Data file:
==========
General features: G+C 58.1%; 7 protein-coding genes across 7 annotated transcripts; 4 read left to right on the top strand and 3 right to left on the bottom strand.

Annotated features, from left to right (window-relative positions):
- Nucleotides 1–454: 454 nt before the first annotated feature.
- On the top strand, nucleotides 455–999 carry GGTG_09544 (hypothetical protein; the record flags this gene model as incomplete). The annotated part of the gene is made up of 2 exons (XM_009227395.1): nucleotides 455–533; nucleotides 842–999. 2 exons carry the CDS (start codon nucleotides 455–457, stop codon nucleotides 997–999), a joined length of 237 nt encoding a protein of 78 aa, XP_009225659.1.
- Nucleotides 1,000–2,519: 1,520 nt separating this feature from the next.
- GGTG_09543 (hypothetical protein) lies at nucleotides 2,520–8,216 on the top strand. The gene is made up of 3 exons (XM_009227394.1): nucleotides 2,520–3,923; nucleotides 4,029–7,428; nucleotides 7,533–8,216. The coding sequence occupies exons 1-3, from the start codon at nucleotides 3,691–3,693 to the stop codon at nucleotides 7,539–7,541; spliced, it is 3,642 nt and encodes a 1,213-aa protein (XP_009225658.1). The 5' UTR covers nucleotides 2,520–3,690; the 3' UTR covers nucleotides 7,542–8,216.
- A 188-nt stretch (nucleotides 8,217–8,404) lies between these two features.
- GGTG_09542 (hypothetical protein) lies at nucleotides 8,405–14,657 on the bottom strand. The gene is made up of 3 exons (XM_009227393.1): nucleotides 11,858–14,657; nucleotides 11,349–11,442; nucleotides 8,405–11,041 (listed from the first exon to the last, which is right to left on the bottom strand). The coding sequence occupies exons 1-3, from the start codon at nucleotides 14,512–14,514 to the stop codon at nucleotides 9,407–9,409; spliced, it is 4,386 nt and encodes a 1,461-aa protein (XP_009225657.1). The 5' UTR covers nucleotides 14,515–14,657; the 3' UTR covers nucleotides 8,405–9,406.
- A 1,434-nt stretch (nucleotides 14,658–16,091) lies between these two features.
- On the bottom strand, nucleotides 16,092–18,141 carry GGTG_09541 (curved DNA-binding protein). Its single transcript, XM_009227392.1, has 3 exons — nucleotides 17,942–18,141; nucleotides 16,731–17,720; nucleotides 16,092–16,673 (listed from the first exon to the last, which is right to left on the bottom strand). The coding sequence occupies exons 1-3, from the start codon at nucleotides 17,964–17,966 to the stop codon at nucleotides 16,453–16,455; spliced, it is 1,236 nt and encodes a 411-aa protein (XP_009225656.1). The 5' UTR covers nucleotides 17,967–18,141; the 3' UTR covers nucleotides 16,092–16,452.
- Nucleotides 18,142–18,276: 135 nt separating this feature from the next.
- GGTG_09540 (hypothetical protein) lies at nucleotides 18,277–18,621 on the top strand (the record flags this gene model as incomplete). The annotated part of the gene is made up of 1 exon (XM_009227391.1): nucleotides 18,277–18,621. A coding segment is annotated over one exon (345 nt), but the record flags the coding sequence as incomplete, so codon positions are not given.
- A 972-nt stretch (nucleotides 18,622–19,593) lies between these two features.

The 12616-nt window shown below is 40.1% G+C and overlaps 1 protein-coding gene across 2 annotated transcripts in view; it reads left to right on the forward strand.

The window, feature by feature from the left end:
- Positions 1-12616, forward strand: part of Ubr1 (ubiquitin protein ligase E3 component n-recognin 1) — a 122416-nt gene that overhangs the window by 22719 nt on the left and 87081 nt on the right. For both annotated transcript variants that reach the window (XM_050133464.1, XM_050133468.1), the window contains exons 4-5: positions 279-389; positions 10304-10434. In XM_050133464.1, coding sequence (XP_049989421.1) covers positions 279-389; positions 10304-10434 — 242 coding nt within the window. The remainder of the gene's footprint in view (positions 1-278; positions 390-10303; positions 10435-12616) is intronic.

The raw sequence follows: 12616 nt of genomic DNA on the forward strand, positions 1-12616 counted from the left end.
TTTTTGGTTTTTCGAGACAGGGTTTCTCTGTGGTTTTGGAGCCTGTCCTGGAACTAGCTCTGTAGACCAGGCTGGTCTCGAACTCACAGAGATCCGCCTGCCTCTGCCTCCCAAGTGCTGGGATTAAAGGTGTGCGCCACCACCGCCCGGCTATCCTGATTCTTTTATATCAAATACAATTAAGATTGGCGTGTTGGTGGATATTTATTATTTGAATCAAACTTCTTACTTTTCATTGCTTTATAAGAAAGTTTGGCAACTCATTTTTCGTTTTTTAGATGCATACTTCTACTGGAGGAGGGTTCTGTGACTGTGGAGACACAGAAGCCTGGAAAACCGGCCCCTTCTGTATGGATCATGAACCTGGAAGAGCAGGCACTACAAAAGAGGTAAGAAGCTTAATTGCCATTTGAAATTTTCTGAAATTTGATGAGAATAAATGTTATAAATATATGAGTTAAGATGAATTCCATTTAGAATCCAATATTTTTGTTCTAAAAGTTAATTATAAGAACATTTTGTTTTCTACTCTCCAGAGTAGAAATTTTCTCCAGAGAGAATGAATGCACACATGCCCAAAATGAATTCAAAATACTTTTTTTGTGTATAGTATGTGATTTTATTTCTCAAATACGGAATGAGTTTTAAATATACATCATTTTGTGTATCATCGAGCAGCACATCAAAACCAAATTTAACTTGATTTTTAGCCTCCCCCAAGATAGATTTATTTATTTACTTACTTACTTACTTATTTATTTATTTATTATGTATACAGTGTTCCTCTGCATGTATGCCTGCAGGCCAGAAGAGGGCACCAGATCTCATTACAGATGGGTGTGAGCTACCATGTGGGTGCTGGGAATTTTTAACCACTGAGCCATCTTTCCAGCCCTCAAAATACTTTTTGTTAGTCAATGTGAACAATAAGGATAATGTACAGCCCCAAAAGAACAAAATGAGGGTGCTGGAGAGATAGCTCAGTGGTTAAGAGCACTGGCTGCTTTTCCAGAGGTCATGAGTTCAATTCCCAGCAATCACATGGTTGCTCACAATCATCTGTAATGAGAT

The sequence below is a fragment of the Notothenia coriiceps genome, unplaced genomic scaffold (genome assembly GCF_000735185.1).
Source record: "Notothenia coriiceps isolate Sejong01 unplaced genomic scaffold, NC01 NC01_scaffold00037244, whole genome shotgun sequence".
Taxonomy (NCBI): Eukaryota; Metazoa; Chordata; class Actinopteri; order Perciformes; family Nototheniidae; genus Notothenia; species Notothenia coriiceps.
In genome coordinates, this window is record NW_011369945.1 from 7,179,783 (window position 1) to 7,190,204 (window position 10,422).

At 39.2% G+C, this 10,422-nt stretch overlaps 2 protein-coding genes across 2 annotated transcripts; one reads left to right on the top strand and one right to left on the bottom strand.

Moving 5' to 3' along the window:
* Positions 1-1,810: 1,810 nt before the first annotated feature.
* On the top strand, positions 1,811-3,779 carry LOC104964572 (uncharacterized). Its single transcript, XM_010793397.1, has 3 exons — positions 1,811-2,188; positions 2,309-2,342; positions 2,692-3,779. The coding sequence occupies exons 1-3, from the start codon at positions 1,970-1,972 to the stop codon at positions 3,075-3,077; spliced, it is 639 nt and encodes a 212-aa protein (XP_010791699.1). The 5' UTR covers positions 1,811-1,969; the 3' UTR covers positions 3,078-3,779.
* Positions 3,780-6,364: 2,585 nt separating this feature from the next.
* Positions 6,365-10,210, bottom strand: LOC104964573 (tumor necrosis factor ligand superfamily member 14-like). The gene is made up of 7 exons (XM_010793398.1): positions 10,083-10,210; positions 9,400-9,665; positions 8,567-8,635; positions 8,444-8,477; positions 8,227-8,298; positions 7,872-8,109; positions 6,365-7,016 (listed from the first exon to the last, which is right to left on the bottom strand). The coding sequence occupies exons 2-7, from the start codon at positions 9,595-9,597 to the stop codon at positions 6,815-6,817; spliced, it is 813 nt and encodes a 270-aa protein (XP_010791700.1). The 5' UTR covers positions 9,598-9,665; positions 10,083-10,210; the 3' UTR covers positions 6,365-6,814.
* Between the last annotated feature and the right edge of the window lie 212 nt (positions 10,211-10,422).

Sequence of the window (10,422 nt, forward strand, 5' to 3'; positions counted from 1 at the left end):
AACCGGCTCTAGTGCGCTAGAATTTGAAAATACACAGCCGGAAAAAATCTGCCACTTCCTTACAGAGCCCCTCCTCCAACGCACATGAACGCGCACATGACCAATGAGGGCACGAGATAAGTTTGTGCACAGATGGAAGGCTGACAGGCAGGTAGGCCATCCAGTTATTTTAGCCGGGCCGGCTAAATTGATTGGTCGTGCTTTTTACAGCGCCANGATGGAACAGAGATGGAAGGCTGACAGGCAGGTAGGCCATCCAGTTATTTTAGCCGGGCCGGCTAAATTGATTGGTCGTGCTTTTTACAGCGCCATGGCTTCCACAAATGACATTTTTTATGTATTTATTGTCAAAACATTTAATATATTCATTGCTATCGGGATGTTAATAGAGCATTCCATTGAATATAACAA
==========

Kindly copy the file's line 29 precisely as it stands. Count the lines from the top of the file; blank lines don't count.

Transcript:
* Between the last annotated feature and the right edge of the window lie 212 nt (positions 10,211-10,422).